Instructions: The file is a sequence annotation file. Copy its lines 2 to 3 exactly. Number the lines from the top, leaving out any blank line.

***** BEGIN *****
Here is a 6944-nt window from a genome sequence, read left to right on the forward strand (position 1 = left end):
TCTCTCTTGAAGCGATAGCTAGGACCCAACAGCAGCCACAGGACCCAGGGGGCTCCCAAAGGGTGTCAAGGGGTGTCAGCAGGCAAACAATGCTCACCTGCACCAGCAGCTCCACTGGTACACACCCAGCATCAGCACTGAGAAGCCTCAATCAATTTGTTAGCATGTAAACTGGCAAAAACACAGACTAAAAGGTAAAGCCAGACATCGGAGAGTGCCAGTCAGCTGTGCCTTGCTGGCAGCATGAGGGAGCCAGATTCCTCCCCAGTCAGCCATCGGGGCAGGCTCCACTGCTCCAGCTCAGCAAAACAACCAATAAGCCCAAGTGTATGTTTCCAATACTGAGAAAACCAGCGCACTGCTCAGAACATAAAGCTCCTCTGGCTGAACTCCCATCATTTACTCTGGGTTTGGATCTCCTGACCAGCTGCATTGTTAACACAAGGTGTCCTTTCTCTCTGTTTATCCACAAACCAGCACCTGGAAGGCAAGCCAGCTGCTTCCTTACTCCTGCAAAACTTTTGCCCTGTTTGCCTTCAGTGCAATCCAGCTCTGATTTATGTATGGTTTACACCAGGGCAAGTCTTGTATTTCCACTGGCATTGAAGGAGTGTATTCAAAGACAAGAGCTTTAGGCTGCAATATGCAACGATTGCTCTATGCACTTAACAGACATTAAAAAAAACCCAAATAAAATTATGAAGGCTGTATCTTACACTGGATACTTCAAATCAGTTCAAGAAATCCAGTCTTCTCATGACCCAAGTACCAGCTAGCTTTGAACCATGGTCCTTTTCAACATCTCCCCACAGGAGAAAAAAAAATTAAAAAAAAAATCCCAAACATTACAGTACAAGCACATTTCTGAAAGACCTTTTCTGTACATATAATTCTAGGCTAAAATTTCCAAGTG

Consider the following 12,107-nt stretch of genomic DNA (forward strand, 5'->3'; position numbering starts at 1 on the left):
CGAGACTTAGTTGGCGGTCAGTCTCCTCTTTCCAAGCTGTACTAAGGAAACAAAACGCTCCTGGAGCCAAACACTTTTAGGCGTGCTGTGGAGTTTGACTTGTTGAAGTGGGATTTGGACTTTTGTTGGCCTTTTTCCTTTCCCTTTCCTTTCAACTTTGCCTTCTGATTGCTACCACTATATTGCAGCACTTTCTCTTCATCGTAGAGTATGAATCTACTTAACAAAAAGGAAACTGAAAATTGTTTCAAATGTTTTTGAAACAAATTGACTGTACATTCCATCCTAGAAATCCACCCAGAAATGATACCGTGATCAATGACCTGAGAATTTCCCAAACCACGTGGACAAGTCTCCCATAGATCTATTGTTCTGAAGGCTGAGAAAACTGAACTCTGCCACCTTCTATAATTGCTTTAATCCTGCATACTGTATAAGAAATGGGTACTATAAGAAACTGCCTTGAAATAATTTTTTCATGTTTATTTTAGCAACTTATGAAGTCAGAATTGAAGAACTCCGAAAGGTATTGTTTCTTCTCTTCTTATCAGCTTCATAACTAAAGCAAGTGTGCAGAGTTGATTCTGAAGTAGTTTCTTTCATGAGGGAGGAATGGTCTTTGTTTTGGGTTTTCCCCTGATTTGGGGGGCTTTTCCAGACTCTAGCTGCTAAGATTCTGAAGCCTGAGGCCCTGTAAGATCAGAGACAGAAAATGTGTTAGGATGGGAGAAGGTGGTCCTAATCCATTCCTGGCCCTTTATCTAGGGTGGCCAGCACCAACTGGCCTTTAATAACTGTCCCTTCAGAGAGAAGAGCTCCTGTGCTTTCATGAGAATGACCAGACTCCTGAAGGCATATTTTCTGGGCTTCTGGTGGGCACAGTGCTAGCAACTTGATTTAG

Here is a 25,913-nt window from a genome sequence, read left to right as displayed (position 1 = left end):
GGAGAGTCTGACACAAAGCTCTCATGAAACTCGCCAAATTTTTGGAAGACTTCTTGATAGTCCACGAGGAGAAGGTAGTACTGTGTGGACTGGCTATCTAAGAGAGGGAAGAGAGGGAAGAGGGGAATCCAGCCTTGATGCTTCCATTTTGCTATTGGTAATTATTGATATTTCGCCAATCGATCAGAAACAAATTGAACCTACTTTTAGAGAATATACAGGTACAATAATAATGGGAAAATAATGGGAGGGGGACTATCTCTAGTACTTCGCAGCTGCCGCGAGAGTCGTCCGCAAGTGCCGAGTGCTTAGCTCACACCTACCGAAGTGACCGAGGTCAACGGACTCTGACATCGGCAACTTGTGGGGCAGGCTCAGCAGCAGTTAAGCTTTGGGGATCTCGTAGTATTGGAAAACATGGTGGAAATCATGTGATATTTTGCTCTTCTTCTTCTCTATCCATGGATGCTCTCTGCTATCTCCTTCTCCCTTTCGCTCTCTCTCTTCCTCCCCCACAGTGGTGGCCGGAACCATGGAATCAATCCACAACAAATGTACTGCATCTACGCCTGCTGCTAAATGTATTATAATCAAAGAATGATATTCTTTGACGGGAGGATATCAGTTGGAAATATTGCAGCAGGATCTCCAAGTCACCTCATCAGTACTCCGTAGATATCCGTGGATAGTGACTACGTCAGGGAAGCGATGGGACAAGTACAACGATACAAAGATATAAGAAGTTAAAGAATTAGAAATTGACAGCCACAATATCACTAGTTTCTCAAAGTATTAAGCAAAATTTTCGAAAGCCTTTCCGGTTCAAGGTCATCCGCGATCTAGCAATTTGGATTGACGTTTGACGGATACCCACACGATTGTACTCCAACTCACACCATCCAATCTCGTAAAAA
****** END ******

TCTCTCTTGAAGCGATAGCTAGGACCCAACAGCAGCCACAGGACCCAGGGGGCTCCCAAAGGGTGTCAAGGGGTGTCAGCAGGCAAACAATGCTCACCTGCACCAGCAGCTCCACTGGTACACACCCAGCATCAGCACTGAGAAGCCTCAATCAATTTGTTAGCATGTAAACTGGCAAAAACACAGACTAAAAGGTAAAGCCAGACATCGGAGAGTGCCAGTCAGCTGTGCCTTGCTGGCAGCATGAGGGAGCCAGATTCCTCCCCAGTCAGCCATCGGGGCAGGCTCCACTGCTCCAGCTCAGCAAAACAACCAATAAGCCCAAGTGTATGTTTCCAATACTGAGAAAACCAGCGCACTGCTCAGAACATAAAGCTCCTCTGGCTGAACTCCCATCATTTACTCTGGGTTTGGATCTCCTGACCAGCTGCATTGTTAACACAAGGTGTCCTTTCTCTCTGTTTATCCACAAACCAGCACCTGGAAGGCAAGCCAGCTGCTTCCTTACTCCTGCAAAACTTTTGCCCTGTTTGCCTTCAGTGCAATCCAGCTCTGATTTATGTATGGTTTACACCAGGGCAAGTCTTGTATTTCCACTGGCATTGAAGGAGTGTATTCAAAGACAAGAGCTTTAGGCTGCAATATGCAACGATTGCTCTATGCACTTAACAGACATTAAAAAAAACCCAAATAAAATTATGAAGGCTGTATCTTACACTGGATACTTCAAATCAGTTCAAGAAATCCAGTCTTCTCATGACCCAAGTACCAGCTAGCTTTGAACCATGGTCCTTTTCAACATCTCCCCACAGGAGAAAAAAAAATTAAAAAAAAAATCCCAAACATTACAGTACAAGCACATTTCTGAAAGACCTTTTCTGTACATATAATTCTAGGCTAAAATTTCCAAGTG

Consider the following 12,107-nt stretch of genomic DNA (forward strand, 5'->3'; position numbering starts at 1 on the left):